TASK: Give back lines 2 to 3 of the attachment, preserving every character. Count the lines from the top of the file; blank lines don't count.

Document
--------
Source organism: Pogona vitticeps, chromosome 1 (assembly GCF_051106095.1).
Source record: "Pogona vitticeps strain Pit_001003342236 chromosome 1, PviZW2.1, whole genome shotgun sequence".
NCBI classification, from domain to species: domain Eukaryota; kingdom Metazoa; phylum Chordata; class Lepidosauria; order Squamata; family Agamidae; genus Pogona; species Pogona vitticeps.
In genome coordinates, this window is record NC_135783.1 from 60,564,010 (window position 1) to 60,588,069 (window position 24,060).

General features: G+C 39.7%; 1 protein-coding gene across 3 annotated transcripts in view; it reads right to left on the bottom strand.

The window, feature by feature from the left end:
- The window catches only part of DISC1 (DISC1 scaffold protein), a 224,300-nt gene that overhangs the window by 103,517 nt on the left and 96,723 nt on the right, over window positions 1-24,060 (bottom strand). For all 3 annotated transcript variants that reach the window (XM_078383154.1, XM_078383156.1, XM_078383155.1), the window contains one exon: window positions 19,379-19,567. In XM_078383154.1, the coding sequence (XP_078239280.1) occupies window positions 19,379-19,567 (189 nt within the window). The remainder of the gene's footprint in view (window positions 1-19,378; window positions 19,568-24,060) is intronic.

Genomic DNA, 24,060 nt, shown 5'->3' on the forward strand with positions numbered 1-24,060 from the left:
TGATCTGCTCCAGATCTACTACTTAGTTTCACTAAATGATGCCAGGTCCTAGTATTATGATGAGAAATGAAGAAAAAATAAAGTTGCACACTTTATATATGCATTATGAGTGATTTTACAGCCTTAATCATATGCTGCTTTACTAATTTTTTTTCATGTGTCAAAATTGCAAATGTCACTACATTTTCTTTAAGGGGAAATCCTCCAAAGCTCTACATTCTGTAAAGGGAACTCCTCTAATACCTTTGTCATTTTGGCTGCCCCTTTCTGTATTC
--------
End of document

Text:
Source record: "Pogona vitticeps strain Pit_001003342236 chromosome 1, PviZW2.1, whole genome shotgun sequence".
NCBI classification, from domain to species: domain Eukaryota; kingdom Metazoa; phylum Chordata; class Lepidosauria; order Squamata; family Agamidae; genus Pogona; species Pogona vitticeps.